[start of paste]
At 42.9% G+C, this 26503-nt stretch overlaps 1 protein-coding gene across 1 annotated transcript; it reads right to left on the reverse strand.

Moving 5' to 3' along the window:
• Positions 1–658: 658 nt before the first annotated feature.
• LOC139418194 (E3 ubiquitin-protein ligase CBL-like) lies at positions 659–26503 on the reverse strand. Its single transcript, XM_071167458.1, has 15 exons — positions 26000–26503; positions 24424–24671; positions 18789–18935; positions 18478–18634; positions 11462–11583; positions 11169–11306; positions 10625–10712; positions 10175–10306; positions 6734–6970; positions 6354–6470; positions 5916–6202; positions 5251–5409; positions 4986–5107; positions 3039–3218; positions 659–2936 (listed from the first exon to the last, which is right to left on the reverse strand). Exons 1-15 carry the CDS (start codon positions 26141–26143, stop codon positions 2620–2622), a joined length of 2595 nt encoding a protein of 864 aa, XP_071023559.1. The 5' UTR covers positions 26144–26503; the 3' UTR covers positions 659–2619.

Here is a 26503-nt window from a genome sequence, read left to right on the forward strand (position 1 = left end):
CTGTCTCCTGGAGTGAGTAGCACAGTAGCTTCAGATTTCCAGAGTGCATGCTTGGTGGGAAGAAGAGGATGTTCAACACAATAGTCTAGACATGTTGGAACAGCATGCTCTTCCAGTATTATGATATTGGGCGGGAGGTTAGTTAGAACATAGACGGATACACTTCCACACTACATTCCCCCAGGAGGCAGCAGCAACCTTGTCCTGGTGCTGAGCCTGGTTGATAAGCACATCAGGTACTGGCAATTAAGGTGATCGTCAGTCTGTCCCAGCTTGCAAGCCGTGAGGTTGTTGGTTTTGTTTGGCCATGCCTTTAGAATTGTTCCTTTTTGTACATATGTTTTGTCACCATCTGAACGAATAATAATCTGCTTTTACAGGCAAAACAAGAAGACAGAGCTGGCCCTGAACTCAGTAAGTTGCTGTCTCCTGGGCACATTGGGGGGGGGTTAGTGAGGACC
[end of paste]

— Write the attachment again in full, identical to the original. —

At 42.9% G+C, this 26503-nt stretch overlaps 1 protein-coding gene across 1 annotated transcript; it reads right to left on the reverse strand.

Moving 5' to 3' along the window:
• Positions 1–658: 658 nt before the first annotated feature.
• LOC139418194 (E3 ubiquitin-protein ligase CBL-like) lies at positions 659–26503 on the reverse strand. Its single transcript, XM_071167458.1, has 15 exons — positions 26000–26503; positions 24424–24671; positions 18789–18935; positions 18478–18634; positions 11462–11583; positions 11169–11306; positions 10625–10712; positions 10175–10306; positions 6734–6970; positions 6354–6470; positions 5916–6202; positions 5251–5409; positions 4986–5107; positions 3039–3218; positions 659–2936 (listed from the first exon to the last, which is right to left on the reverse strand). Exons 1-15 carry the CDS (start codon positions 26141–26143, stop codon positions 2620–2622), a joined length of 2595 nt encoding a protein of 864 aa, XP_071023559.1. The 5' UTR covers positions 26144–26503; the 3' UTR covers positions 659–2619.

Here is a 26503-nt window from a genome sequence, read left to right on the forward strand (position 1 = left end):
CTGTCTCCTGGAGTGAGTAGCACAGTAGCTTCAGATTTCCAGAGTGCATGCTTGGTGGGAAGAAGAGGATGTTCAACACAATAGTCTAGACATGTTGGAACAGCATGCTCTTCCAGTATTATGATATTGGGCGGGAGGTTAGTTAGAACATAGACGGATACACTTCCACACTACATTCCCCCAGGAGGCAGCAGCAACCTTGTCCTGGTGCTGAGCCTGGTTGATAAGCACATCAGGTACTGGCAATTAAGGTGATCGTCAGTCTGTCCCAGCTTGCAAGCCGTGAGGTTGTTGGTTTTGTTTGGCCATGCCTTTAGAATTGTTCCTTTTTGTACATATGTTTTGTCACCATCTGAACGAATAATAATCTGCTTTTACAGGCAAAACAAGAAGACAGAGCTGGCCCTGAACTCAGTAAGTTGCTGTCTCCTGGGCACATTGGGGGGGGGTTAGTGAGGACC